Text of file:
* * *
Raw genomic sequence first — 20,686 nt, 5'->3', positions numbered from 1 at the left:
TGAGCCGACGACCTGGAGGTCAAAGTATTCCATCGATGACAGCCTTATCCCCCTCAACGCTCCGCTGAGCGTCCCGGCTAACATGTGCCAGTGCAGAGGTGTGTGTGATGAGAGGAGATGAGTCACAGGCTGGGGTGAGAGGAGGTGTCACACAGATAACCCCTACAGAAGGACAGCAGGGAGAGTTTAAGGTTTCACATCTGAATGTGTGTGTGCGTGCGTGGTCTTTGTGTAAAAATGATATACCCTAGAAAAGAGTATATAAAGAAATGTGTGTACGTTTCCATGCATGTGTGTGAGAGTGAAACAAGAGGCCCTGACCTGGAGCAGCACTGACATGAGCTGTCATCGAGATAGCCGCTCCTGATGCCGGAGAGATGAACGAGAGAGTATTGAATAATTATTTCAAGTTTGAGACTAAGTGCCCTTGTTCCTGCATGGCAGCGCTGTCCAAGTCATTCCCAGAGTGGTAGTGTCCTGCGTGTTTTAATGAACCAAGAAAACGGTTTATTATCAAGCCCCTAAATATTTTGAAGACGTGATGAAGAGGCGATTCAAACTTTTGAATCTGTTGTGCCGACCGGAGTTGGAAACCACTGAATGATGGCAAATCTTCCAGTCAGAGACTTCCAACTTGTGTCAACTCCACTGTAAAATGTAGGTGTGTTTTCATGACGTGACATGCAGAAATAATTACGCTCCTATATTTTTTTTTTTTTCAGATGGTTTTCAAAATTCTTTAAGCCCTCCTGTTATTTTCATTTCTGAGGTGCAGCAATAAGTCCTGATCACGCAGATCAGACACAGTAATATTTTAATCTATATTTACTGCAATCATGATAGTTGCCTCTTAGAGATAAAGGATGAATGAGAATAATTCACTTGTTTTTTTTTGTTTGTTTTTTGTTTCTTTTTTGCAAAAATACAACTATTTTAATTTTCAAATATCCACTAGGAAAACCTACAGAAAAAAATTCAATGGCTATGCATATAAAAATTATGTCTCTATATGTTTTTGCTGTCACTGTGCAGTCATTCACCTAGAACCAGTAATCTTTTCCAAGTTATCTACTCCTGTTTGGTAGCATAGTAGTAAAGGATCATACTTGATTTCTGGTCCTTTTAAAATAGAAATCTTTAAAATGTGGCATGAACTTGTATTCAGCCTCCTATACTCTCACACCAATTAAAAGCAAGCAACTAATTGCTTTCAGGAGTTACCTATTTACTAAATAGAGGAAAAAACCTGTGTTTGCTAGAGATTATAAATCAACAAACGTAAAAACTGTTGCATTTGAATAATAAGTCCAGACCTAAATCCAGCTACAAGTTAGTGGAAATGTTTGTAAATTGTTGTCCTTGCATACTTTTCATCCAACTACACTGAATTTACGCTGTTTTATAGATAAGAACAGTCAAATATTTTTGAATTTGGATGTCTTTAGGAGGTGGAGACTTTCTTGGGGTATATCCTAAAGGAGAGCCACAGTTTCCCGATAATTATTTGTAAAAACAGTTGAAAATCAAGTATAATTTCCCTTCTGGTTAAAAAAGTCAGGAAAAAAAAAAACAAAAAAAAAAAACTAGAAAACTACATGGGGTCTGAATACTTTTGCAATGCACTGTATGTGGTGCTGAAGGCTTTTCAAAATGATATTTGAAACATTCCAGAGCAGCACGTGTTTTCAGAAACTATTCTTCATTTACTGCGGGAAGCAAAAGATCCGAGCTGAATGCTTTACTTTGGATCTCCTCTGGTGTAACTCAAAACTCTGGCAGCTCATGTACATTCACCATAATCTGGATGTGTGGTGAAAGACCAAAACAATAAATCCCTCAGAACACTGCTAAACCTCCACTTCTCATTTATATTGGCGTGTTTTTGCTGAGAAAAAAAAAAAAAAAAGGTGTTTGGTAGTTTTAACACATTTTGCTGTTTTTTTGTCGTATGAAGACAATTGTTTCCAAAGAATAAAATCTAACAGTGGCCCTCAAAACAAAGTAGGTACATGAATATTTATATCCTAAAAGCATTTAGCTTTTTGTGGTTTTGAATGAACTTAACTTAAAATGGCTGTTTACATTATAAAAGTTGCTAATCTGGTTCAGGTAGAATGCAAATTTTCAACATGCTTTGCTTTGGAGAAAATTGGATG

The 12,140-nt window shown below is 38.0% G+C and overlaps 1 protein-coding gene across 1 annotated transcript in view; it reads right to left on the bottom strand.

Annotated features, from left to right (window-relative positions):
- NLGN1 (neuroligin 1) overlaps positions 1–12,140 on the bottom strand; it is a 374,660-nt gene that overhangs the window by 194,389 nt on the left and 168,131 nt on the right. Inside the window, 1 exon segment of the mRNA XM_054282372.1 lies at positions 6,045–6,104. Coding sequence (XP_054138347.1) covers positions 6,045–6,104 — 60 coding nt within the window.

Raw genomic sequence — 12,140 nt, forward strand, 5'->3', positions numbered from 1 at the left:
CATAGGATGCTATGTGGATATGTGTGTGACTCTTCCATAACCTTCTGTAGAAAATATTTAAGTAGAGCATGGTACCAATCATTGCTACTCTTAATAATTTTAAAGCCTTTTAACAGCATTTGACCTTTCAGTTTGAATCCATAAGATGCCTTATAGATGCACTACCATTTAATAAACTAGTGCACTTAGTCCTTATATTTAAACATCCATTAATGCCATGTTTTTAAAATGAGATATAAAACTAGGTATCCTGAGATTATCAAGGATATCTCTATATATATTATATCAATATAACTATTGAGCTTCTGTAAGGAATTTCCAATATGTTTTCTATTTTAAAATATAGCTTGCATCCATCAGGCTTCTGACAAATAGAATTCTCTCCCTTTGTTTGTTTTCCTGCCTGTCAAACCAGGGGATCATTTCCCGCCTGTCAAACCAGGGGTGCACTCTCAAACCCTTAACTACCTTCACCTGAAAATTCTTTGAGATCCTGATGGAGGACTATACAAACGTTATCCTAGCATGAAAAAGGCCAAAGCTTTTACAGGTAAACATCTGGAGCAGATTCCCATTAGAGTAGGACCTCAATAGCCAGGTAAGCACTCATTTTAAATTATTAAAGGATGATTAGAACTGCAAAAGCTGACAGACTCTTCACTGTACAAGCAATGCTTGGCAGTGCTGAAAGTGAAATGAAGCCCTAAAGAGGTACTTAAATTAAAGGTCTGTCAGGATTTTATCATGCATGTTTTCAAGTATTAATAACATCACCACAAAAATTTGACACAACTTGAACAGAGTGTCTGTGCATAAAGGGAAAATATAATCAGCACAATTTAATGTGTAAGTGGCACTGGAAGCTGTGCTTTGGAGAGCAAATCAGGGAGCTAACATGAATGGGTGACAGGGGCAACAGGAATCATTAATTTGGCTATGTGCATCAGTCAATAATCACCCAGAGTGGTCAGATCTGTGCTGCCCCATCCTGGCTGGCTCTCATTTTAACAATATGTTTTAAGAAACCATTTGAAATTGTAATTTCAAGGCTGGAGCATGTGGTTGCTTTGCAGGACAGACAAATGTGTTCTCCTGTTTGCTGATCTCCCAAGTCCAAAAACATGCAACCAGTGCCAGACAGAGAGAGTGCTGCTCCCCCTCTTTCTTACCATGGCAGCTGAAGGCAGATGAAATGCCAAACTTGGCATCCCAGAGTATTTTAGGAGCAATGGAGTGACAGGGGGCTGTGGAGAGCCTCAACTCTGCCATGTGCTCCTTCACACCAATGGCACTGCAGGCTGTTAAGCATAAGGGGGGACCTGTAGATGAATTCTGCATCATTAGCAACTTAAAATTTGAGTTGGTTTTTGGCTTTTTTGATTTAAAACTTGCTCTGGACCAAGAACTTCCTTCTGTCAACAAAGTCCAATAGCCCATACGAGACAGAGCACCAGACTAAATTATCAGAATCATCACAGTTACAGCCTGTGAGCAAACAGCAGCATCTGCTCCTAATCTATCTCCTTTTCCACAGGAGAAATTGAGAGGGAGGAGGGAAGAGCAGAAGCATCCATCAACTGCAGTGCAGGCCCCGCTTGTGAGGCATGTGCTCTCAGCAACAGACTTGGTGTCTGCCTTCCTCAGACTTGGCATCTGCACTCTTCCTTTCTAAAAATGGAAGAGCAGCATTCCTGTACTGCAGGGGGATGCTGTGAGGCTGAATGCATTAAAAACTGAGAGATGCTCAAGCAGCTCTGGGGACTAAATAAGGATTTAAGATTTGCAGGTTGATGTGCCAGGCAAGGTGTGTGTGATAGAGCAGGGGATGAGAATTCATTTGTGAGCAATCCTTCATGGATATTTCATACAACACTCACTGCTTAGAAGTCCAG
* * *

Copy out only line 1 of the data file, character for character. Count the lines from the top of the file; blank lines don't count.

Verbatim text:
Raw genomic sequence first — 20,686 nt, 5'->3', positions numbered from 1 at the left: